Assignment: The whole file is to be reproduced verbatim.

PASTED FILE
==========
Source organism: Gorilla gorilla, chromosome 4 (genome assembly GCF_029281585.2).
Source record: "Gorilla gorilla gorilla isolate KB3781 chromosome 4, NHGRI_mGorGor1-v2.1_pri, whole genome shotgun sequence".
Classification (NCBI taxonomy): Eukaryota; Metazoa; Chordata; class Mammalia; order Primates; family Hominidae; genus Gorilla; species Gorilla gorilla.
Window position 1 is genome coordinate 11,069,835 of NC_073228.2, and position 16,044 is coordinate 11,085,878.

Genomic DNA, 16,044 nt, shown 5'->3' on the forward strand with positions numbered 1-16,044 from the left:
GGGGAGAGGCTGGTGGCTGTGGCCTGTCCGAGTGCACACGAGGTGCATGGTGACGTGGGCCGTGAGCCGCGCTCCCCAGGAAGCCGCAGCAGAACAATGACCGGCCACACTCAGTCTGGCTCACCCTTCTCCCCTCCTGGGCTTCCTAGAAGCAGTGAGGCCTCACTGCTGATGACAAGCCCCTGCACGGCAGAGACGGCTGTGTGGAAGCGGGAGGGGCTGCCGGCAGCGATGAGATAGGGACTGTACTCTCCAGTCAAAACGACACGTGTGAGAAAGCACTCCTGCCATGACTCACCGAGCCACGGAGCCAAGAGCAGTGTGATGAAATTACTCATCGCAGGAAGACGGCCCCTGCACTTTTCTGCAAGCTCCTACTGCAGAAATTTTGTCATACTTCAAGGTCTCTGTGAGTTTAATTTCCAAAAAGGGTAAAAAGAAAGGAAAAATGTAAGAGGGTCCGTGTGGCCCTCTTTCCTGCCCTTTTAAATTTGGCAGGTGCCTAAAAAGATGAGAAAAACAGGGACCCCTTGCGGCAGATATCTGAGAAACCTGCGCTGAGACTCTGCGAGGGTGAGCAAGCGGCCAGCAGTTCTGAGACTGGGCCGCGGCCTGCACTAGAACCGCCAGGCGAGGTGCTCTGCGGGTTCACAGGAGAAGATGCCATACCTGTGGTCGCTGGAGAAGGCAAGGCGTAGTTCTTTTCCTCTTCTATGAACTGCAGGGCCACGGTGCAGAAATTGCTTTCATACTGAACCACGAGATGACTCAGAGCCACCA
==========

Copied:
Source organism: Gorilla gorilla, chromosome 4 (genome assembly GCF_029281585.2).
Source record: "Gorilla gorilla gorilla isolate KB3781 chromosome 4, NHGRI_mGorGor1-v2.1_pri, whole genome shotgun sequence".
Classification (NCBI taxonomy): Eukaryota; Metazoa; Chordata; class Mammalia; order Primates; family Hominidae; genus Gorilla; species Gorilla gorilla.
Window position 1 is genome coordinate 11,069,835 of NC_073228.2, and position 16,044 is coordinate 11,085,878.

Genomic DNA, 16,044 nt, shown 5'->3' on the forward strand with positions numbered 1-16,044 from the left:
GGGGAGAGGCTGGTGGCTGTGGCCTGTCCGAGTGCACACGAGGTGCATGGTGACGTGGGCCGTGAGCCGCGCTCCCCAGGAAGCCGCAGCAGAACAATGACCGGCCACACTCAGTCTGGCTCACCCTTCTCCCCTCCTGGGCTTCCTAGAAGCAGTGAGGCCTCACTGCTGATGACAAGCCCCTGCACGGCAGAGACGGCTGTGTGGAAGCGGGAGGGGCTGCCGGCAGCGATGAGATAGGGACTGTACTCTCCAGTCAAAACGACACGTGTGAGAAAGCACTCCTGCCATGACTCACCGAGCCACGGAGCCAAGAGCAGTGTGATGAAATTACTCATCGCAGGAAGACGGCCCCTGCACTTTTCTGCAAGCTCCTACTGCAGAAATTTTGTCATACTTCAAGGTCTCTGTGAGTTTAATTTCCAAAAAGGGTAAAAAGAAAGGAAAAATGTAAGAGGGTCCGTGTGGCCCTCTTTCCTGCCCTTTTAAATTTGGCAGGTGCCTAAAAAGATGAGAAAAACAGGGACCCCTTGCGGCAGATATCTGAGAAACCTGCGCTGAGACTCTGCGAGGGTGAGCAAGCGGCCAGCAGTTCTGAGACTGGGCCGCGGCCTGCACTAGAACCGCCAGGCGAGGTGCTCTGCGGGTTCACAGGAGAAGATGCCATACCTGTGGTCGCTGGAGAAGGCAAGGCGTAGTTCTTTTCCTCTTCTATGAACTGCAGGGCCACGGTGCAGAAATTGCTTTCATACTGAACCACGAGATGACTCAGAGCCACCA